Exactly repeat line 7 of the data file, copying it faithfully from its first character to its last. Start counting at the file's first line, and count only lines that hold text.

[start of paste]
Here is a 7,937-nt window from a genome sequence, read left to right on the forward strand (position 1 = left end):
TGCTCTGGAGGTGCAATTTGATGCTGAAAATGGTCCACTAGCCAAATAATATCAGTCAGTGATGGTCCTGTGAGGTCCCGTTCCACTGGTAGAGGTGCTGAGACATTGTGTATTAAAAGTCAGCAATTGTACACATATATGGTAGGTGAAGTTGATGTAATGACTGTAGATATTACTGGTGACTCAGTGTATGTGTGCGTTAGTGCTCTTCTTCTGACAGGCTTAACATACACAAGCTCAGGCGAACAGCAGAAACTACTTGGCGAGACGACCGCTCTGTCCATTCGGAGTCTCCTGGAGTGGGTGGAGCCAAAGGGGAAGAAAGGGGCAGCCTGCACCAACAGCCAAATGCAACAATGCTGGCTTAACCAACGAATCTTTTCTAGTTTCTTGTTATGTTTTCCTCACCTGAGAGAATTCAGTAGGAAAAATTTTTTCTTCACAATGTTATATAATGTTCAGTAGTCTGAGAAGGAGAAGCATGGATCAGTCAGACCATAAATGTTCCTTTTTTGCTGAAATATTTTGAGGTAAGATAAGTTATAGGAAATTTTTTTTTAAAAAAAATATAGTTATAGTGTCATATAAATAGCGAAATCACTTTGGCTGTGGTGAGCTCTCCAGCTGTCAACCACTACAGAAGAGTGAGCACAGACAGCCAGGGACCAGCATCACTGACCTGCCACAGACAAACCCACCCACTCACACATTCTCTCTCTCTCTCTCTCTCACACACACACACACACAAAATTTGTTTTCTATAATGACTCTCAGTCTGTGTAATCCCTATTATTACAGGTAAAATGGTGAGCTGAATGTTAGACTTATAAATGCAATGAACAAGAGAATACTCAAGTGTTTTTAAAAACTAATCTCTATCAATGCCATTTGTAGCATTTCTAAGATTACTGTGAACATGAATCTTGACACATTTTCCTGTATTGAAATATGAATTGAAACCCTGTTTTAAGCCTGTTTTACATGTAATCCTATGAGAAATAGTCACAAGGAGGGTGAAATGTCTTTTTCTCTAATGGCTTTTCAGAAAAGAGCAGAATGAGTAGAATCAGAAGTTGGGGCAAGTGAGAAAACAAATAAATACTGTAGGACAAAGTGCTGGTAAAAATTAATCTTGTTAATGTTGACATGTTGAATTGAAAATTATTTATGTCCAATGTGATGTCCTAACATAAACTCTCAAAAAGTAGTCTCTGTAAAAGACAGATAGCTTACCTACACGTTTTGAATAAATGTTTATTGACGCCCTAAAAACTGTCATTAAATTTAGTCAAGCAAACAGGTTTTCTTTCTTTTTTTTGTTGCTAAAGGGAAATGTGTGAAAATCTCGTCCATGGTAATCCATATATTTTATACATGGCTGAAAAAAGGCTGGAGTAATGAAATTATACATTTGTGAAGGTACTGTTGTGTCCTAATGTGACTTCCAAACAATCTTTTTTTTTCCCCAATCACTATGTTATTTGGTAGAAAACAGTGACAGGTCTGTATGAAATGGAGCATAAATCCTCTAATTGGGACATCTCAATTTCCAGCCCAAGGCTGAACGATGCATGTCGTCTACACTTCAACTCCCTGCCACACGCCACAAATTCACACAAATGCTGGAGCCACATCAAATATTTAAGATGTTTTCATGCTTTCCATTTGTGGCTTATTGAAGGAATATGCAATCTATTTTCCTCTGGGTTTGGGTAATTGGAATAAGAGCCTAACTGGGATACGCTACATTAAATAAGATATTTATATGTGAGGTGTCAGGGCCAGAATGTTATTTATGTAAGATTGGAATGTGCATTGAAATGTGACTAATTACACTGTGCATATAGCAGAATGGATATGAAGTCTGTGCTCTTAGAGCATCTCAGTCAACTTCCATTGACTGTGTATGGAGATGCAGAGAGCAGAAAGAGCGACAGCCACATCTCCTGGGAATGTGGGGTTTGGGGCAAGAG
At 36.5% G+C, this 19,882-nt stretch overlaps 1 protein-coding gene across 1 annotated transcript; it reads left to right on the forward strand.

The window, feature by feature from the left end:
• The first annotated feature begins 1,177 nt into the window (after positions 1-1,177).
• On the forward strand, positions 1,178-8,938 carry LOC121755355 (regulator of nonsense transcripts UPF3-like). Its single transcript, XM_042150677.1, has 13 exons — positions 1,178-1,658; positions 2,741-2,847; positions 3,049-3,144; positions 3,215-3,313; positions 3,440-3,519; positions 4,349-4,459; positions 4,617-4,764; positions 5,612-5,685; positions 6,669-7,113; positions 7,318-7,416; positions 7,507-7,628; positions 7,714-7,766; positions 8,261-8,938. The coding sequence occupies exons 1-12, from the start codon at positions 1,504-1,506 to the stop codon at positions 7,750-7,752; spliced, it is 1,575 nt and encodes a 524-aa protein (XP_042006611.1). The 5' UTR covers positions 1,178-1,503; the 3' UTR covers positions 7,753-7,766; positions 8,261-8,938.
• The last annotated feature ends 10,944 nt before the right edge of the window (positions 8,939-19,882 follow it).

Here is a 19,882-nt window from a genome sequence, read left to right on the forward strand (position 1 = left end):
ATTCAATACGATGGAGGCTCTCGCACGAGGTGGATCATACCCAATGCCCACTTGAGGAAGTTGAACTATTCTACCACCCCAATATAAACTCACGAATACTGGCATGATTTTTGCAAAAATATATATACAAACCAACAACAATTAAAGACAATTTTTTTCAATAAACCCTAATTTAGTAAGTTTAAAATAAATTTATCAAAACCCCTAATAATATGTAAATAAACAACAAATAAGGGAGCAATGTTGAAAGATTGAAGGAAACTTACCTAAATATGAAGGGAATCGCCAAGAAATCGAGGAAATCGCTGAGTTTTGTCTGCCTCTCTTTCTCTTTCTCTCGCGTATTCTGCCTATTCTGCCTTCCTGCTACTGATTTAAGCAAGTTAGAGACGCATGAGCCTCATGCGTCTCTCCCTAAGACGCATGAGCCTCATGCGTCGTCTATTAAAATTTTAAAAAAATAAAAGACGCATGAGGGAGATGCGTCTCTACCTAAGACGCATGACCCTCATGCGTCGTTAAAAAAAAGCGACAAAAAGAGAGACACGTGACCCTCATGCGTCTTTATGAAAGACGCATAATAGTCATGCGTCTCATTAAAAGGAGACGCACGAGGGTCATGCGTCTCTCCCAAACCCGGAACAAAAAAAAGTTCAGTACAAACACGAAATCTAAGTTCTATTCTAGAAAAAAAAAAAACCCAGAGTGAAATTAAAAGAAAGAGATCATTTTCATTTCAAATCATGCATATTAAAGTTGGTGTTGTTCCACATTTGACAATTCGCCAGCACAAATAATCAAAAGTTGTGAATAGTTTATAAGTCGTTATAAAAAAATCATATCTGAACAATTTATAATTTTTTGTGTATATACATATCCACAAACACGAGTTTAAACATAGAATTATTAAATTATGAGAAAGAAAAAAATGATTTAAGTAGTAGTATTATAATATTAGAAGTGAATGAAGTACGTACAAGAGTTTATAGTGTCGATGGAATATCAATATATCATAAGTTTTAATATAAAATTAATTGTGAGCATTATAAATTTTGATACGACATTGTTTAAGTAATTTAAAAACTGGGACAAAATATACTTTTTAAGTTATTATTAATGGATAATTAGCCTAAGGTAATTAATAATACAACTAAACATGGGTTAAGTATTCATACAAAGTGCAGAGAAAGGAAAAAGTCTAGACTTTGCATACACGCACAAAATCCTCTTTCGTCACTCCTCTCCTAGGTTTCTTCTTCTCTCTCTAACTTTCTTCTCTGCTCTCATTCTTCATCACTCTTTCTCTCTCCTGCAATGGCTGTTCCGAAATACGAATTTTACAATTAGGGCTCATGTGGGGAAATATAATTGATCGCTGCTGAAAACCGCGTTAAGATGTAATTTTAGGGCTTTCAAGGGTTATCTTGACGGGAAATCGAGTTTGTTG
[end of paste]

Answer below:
• The last annotated feature ends 10,944 nt before the right edge of the window (positions 8,939-19,882 follow it).